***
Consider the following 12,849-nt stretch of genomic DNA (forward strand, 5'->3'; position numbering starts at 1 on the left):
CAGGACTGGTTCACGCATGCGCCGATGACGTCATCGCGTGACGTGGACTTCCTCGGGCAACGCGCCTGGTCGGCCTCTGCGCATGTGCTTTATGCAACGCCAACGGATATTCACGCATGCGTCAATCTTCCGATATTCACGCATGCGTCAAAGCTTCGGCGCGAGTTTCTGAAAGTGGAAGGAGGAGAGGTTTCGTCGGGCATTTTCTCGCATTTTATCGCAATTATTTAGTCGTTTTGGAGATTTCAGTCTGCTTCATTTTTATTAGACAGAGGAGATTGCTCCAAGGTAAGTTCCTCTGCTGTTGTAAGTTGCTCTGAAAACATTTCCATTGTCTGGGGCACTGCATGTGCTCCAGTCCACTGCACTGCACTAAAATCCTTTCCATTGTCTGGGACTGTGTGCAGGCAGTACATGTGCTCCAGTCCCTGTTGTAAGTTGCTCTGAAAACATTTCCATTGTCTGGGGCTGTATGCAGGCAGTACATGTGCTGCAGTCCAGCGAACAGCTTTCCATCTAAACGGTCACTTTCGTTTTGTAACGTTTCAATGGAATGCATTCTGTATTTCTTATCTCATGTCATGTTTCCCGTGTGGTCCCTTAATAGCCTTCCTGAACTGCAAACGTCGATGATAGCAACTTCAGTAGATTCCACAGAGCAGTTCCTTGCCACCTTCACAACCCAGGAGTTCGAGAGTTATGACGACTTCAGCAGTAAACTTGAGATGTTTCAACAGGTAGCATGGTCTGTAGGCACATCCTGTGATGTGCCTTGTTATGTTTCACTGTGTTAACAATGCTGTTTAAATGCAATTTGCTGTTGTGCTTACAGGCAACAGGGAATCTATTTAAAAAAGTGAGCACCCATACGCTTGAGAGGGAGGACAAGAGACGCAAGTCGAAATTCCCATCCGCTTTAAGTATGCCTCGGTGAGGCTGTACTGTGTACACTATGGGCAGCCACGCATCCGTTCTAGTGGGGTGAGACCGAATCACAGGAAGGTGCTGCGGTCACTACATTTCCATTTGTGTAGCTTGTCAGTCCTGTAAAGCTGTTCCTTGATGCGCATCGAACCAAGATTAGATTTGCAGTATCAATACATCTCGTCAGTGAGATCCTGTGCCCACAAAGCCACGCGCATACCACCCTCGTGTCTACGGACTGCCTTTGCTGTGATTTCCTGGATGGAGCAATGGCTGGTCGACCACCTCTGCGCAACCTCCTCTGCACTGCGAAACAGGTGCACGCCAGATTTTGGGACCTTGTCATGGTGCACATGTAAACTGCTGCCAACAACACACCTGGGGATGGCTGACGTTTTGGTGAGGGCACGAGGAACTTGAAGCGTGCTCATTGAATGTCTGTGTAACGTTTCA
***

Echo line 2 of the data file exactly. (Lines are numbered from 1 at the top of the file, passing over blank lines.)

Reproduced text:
CAGGACTGGTTCACGCATGCGCCGATGACGTCATCGCGTGACGTGGACTTCCTCGGGCAACGCGCCTGGTCGGCCTCTGCGCATGTGCTTTATGCAACGCCAACGGATATTCACGCATGCGTCAATCTTCCGATATTCACGCATGCGTCAAAGCTTCGGCGCGAGTTTCTGAAAGTGGAAGGAGGAGAGGTTTCGTCGGGCATTTTCTCGCATTTTATCGCAATTATTTAGTCGTTTTGGAGATTTCAGTCTGCTTCATTTTTATTAGACAGAGGAGATTGCTCCAAGGTAAGTTCCTCTGCTGTTGTAAGTTGCTCTGAAAACATTTCCATTGTCTGGGGCACTGCATGTGCTCCAGTCCACTGCACTGCACTAAAATCCTTTCCATTGTCTGGGACTGTGTGCAGGCAGTACATGTGCTCCAGTCCCTGTTGTAAGTTGCTCTGAAAACATTTCCATTGTCTGGGGCTGTATGCAGGCAGTACATGTGCTGCAGTCCAGCGAACAGCTTTCCATCTAAACGGTCACTTTCGTTTTGTAACGTTTCAATGGAATGCATTCTGTATTTCTTATCTCATGTCATGTTTCCCGTGTGGTCCCTTAATAGCCTTCCTGAACTGCAAACGTCGATGATAGCAACTTCAGTAGATTCCACAGAGCAGTTCCTTGCCACCTTCACAACCCAGGAGTTCGAGAGTTATGACGACTTCAGCAGTAAACTTGAGATGTTTCAACAGGTAGCATGGTCTGTAGGCACATCCTGTGATGTGCCTTGTTATGTTTCACTGTGTTAACAATGCTGTTTAAATGCAATTTGCTGTTGTGCTTACAGGCAACAGGGAATCTATTTAAAAAAGTGAGCACCCATACGCTTGAGAGGGAGGACAAGAGACGCAAGTCGAAATTCCCATCCGCTTTAAGTATGCCTCGGTGAGGCTGTACTGTGTACACTATGGGCAGCCACGCATCCGTTCTAGTGGGGTGAGACCGAATCACAGGAAGGTGCTGCGGTCACTACATTTCCATTTGTGTAGCTTGTCAGTCCTGTAAAGCTGTTCCTTGATGCGCATCGAACCAAGATTAGATTTGCAGTATCAATACATCTCGTCAGTGAGATCCTGTGCCCACAAAGCCACGCGCATACCACCCTCGTGTCTACGGACTGCCTTTGCTGTGATTTCCTGGATGGAGCAATGGCTGGTCGACCACCTCTGCGCAACCTCCTCTGCACTGCGAAACAGGTGCACGCCAGATTTTGGGACCTTGTCATGGTGCACATGTAAACTGCTGCCAACAACACACCTGGGGATGGCTGACGTTTTGGTGAGGGCACGAGGAACTTGAAGCGTGCTCATTGAATGTCTGTGTAACGTTTCA